Starz Encore Group was founded in 1991 with a single channel and has grown to 13 channels with over 500 employees. Recognizing the need to accommodate this growth, the company decided to consolidate the business and post-production operations of the company in one building and create a new broadcast operations center for on-air playback and transmission.
Operators work in the master control room at Starz Encore Group headquarters in Denver, monitoring the primary, backup and return signals for 13 channels each on a virtual monitor wall from Barco. A supervisor has the ability to monitor and control any of the signals if required.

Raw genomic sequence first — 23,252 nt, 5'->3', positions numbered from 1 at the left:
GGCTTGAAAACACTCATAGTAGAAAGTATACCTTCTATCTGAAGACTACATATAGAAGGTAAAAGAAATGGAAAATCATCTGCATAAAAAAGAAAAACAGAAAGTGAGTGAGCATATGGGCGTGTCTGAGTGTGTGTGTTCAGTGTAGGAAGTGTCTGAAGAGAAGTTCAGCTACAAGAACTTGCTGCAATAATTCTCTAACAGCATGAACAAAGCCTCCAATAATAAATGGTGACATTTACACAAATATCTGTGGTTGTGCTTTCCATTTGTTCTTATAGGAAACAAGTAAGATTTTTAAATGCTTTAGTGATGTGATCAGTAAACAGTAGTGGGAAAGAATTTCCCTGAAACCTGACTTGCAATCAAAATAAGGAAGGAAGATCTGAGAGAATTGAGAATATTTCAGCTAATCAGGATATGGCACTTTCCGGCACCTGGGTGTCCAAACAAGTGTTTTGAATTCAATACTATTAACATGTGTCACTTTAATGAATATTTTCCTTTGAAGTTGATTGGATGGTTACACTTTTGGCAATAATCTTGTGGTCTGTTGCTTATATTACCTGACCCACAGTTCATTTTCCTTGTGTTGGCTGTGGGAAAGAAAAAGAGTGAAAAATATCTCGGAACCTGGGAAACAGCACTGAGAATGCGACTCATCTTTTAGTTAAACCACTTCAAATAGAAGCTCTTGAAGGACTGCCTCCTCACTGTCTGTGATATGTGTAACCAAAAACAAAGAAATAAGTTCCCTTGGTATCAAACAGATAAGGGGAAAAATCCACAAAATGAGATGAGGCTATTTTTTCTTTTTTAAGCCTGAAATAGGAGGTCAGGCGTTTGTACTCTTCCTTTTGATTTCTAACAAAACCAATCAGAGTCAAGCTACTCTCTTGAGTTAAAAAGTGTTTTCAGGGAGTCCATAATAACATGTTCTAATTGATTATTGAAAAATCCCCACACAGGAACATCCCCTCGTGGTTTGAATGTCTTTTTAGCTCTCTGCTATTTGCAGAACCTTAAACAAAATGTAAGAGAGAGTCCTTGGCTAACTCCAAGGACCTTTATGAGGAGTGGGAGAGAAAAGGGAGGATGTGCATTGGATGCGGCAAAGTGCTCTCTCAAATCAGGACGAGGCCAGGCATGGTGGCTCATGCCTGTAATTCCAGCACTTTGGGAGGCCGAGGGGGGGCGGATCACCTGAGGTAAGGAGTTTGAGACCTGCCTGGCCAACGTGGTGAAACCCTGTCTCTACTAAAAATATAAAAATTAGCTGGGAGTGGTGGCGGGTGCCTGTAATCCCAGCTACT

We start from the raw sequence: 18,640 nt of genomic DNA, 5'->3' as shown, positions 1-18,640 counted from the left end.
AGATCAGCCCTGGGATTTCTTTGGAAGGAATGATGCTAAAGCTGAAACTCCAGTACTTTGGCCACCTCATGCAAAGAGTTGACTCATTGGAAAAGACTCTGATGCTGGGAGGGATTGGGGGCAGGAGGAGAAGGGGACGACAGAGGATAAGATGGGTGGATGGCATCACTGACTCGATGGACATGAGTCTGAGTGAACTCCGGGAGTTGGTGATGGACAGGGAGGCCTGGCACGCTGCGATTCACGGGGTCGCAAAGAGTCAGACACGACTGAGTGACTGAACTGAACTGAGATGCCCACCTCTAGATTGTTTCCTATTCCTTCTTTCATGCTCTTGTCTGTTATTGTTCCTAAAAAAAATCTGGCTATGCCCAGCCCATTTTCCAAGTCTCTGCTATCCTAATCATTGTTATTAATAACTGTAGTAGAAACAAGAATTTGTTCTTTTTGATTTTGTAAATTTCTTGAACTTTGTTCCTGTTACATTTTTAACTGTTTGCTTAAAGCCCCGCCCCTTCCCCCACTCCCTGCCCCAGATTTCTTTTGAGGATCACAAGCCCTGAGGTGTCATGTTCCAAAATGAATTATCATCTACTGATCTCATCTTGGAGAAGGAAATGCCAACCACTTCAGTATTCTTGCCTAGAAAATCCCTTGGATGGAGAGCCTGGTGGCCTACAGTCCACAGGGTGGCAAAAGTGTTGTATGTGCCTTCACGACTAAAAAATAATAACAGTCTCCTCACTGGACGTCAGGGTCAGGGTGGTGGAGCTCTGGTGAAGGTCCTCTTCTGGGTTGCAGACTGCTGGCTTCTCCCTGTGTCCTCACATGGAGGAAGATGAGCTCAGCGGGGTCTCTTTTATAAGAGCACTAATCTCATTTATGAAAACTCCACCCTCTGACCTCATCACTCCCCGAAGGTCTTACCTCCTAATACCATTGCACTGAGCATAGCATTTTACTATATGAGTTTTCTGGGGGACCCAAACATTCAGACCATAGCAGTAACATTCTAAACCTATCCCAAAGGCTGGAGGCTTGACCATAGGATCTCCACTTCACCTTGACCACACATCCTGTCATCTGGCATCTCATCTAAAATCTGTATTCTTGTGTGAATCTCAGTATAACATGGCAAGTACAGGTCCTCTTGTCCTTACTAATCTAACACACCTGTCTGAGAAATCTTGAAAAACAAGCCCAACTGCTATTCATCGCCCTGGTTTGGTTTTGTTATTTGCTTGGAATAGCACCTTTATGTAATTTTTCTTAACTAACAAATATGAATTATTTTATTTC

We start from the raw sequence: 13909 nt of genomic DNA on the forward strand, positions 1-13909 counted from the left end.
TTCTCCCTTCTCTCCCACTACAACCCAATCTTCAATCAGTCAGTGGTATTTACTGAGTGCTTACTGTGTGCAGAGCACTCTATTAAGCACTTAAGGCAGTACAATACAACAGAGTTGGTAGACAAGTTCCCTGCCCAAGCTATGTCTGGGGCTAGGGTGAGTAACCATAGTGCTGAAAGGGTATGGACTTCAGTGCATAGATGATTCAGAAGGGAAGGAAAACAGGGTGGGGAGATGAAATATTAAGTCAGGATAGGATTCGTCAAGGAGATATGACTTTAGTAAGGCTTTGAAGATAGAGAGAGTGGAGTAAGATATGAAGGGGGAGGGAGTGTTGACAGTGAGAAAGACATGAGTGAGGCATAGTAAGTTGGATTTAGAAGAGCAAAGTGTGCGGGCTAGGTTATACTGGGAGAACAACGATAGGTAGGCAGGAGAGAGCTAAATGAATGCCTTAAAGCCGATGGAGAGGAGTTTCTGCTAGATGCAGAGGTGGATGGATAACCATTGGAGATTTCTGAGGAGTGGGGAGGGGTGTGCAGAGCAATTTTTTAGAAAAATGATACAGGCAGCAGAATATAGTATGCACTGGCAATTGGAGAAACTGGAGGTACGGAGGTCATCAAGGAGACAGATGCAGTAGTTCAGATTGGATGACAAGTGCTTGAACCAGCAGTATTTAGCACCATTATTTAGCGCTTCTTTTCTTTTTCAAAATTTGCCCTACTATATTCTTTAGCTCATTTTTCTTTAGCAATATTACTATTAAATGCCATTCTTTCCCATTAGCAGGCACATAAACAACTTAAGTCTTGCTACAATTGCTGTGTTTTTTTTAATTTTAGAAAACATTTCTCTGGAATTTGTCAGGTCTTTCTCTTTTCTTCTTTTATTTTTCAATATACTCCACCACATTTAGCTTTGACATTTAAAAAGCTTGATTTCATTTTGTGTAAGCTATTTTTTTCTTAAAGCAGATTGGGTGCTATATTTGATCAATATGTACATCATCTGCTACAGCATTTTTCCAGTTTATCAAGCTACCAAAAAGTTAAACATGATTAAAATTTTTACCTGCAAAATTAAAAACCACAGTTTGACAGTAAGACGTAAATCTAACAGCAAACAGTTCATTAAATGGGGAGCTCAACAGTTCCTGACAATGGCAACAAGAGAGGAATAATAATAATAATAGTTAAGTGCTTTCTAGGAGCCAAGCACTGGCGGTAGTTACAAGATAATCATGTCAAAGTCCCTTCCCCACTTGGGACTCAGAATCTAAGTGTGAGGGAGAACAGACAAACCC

Starz Encore currently broadcasts 13 channels, each with separate digital feeds for east and west coast time zones and a full backup playout. Five analog channel feeds are provided for the backyard C-band dish market.
Starz’s technical facility utilizes most of the second floor of its new 300,000-square-foot Denver headquarters. A decision was also made to upgrade the on-air operation from a semi-automated tape-based playout system to a fully automated, server-based playback and transmission center. The project team chose Omnibus Systems for automation, servers from Pinnacle Systems, Sony Broadcast for archive and Pinzone Engineering for uplink facility design. Beck Associates was chosen as the systems integrator. Infrastructure for the facility was critically important. The technical center has backup power capabilities including two 1500KVA generators and two 625KVA UPS systems. HVAC is provided by redundant Liebert units in all the equipment rooms. All broadcast equipment wiring, routing and patching is HDTV compliant.